Berdyaev was born in Kiev into an aristocratic military family. He spent a solitary childhood at home, where his father's library allowed him to read widely. He read Hegel, Schopenhauer, and Kant when only fourteen years old and excelled at languages. Berdyaev decided on an intellectual career and entered the Kiev University in 1894. This was a time of revolutionary fervor among the students and the intelligentsia. Berdyaev became a Marxist and in 1898 was arrested in a student demonstration and expelled from the University. Later his involvement in illegal activities led to three years of internal exile in central Russia—a mild sentence compared to that faced by many other revolutionaries. In 1904 Berdyaev married Lydia Trusheff and the couple moved to Saint Petersburg, the Russian capital and center of intellectual and revolutionary activity. Berdyaev participated fully in intellectual and spiritual debate, eventually departing from radical Marxism to focus his attention on philosophy and spirituality. Berdyaev and Trusheff remained deeply committed to each other until the latter's death in 1945. A fiery 1913 article criticising the Holy Synod of the Russian Orthodox Church caused him to be charged with the crime of blasphemy, the punishment for which was exile to Siberia for life. The World War and the Bolshevik Revolution prevented the matter coming to trial. However, after the Russian Revolution of 1917, Berdyaev fell out with the Bolshevik regime, because of its totalitarianism and the domination of the state over the freedom of the individual. Nonetheless, he was permitted for the time being to continue to lecture and write. His disaffection culminated in 1919 Berdyaev with the foundation of his own private academy, the "Free Academy of Spiritual Culture". This was primarily a forum for him to lecture on the hot topics of the day, trying to present them from a Christian point of view. Berdyaev also presented his opinions in public lectures, and every Tuesday he hosted a meeting at his home. However, Christianity was illegal at the time, since the official policy of the Communist party required atheism.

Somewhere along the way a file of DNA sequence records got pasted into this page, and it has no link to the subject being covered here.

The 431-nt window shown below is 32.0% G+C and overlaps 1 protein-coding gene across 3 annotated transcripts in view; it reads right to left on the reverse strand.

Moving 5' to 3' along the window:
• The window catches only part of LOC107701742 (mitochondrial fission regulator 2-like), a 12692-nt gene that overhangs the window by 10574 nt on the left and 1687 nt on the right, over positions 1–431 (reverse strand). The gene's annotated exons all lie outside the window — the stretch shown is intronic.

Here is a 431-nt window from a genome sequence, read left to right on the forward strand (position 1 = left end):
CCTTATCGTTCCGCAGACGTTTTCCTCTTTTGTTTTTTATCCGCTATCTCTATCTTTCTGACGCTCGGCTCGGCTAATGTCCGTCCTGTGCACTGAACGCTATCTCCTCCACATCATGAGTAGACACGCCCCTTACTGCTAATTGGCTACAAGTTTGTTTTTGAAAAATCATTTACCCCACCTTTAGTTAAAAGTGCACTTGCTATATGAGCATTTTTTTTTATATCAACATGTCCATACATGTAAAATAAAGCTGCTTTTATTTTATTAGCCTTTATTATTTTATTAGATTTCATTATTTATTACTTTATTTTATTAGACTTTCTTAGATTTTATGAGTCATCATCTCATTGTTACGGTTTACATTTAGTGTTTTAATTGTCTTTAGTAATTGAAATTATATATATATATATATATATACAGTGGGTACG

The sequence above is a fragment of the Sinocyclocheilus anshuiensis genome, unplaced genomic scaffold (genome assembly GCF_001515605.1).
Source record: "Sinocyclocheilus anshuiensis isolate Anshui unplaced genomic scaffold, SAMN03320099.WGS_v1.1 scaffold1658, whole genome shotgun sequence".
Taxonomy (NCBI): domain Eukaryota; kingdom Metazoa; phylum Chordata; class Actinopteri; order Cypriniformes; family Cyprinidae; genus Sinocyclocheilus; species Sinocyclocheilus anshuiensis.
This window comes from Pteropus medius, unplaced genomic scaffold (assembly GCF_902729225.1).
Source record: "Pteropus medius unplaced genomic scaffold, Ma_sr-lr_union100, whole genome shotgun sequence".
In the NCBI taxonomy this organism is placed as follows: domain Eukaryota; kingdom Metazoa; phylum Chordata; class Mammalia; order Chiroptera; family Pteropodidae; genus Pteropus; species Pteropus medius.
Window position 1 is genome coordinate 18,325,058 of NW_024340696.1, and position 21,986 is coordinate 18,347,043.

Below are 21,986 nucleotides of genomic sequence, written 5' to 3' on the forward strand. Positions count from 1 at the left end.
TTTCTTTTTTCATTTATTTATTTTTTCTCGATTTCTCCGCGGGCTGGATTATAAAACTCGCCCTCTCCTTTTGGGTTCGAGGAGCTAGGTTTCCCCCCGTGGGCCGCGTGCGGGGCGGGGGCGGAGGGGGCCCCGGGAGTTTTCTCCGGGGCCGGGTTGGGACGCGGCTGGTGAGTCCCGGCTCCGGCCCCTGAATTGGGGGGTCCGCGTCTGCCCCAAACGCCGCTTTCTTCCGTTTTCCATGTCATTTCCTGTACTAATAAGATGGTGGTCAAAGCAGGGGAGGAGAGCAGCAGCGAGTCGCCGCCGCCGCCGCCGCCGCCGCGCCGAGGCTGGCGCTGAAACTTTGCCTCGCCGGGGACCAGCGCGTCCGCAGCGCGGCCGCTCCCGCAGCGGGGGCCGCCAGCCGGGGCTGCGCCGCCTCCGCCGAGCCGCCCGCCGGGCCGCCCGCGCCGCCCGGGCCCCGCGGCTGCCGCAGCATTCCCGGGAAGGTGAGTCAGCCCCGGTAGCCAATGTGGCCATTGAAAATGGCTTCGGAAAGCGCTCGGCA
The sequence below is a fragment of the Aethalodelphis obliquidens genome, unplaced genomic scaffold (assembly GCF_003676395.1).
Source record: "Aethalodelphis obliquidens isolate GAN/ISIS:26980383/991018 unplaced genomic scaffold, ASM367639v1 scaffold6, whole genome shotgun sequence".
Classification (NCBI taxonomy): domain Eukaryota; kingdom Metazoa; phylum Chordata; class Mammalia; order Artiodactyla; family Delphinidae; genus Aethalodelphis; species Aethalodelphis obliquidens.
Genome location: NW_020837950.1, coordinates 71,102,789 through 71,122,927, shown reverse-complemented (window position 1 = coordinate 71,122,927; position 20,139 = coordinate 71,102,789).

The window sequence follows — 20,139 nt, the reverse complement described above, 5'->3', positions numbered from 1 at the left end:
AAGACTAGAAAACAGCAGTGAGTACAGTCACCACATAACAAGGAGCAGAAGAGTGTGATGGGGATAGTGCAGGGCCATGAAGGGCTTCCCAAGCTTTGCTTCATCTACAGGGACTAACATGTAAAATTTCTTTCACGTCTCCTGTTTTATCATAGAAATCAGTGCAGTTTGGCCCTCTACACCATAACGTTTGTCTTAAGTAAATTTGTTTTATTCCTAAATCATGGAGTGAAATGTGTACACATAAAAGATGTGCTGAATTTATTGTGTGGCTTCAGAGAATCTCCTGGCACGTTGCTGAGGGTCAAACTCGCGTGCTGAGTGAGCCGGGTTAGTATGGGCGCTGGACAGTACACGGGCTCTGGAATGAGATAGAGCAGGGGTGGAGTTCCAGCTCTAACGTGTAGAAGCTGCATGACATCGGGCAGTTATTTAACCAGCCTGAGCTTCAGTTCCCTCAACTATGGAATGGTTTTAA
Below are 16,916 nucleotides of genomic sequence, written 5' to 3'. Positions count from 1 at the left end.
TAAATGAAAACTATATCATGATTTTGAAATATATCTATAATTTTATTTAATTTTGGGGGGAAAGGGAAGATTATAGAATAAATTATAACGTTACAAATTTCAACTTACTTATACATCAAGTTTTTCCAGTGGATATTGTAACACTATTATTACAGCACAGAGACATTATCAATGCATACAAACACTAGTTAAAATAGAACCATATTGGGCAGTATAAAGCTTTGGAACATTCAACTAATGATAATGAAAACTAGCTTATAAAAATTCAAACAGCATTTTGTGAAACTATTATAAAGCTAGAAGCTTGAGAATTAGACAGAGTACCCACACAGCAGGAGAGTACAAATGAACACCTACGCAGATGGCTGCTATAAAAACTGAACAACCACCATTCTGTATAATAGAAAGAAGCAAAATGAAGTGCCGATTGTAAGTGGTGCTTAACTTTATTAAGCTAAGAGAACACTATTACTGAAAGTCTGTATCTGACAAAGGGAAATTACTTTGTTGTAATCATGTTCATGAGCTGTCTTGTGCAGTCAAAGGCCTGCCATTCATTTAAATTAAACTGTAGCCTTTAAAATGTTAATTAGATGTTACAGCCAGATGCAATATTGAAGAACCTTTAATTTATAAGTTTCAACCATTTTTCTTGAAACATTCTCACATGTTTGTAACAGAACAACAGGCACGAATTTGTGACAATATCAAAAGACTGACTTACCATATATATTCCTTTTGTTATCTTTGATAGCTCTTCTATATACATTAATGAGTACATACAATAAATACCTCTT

In 1920 Berdiaev was made professor of philosophy at the University of Moscow, although he had no academic qualifications. In the same year, he was accused of participating in a conspiracy against the government; he was arrested and jailed. It seems that the feared head of the Cheka, Felix Dzerzhinsky, came in person to interrogate him, and that he (Berdyaev) gave the man a solid dressing-down on the problems with Bolshevism. Berdyaev's prior record of revolutionary activity seems to have saved him from prolonged detention, as his friend Lev Kamenev was present at the interrogation. Aleksandr Solzhenitsyn, in his book The Gulag Archipelago, recounts the incident as follows: [Berdyaev] was arrested twice; he was taken in 1922 for a midnight interrogation with Dzerjinsky; Kamenev was also there. [...] But Berdyaev did not humiliate himself, he did not beg, he firmly professed the moral and religious principles by virtue of which he did not adhere to the party in power; and not only did they judge that there was no point in putting him on trial, but he was freed. Now there is a man who had a "point of view!" Berdyaev was eventually expelled from Russia in September 1922. He was among a carefully selected group of some 160 prominent writers, scholars, and intellectuals whose ideas the Bolshevik government found objectionable, who were sent into exile on the so-called "philosophers' ship". Overall, they were supporters neither of the Czarist regime nor of the Bolsheviks, preferring less autocratic forms of government. They included those who argued for personal liberty, spiritual development, Christian ethics, and a pathway informed by reason and guided by faith. At first Berdyaev and other émigrés went to Berlin, where Berdyaev founded an academy of philosophy and religion. But economic and political conditions in Weimar Germany caused him and his wife to move to Paris in 1923. He transferred his academy there, and taught, lectured, and wrote, working for an exchange of ideas with the French intellectual community. During the German occupation of France, Berdyaev continued to write books that were published after the war—some of them after his death. In the years that he spent in France, Berdyaev wrote fifteen books, including most of his most important works. He died at his writing desk in his home in Clamart, near Paris, in March 1948. (Wikipedia: Nikolai Berdyaev)